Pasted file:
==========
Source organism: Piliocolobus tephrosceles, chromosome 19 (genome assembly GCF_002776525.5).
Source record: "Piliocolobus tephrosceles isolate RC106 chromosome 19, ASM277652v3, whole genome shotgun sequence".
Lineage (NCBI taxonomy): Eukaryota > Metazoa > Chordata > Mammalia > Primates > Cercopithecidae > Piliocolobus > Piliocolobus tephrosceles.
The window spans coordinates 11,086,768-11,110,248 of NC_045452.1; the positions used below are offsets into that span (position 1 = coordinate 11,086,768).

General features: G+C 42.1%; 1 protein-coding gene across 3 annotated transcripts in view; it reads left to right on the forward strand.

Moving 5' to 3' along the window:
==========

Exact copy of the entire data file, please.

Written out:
Source organism: Piliocolobus tephrosceles, chromosome 19 (genome assembly GCF_002776525.5).
Source record: "Piliocolobus tephrosceles isolate RC106 chromosome 19, ASM277652v3, whole genome shotgun sequence".
Lineage (NCBI taxonomy): Eukaryota > Metazoa > Chordata > Mammalia > Primates > Cercopithecidae > Piliocolobus > Piliocolobus tephrosceles.
The window spans coordinates 11,086,768-11,110,248 of NC_045452.1; the positions used below are offsets into that span (position 1 = coordinate 11,086,768).

General features: G+C 42.1%; 1 protein-coding gene across 3 annotated transcripts in view; it reads left to right on the forward strand.

Moving 5' to 3' along the window: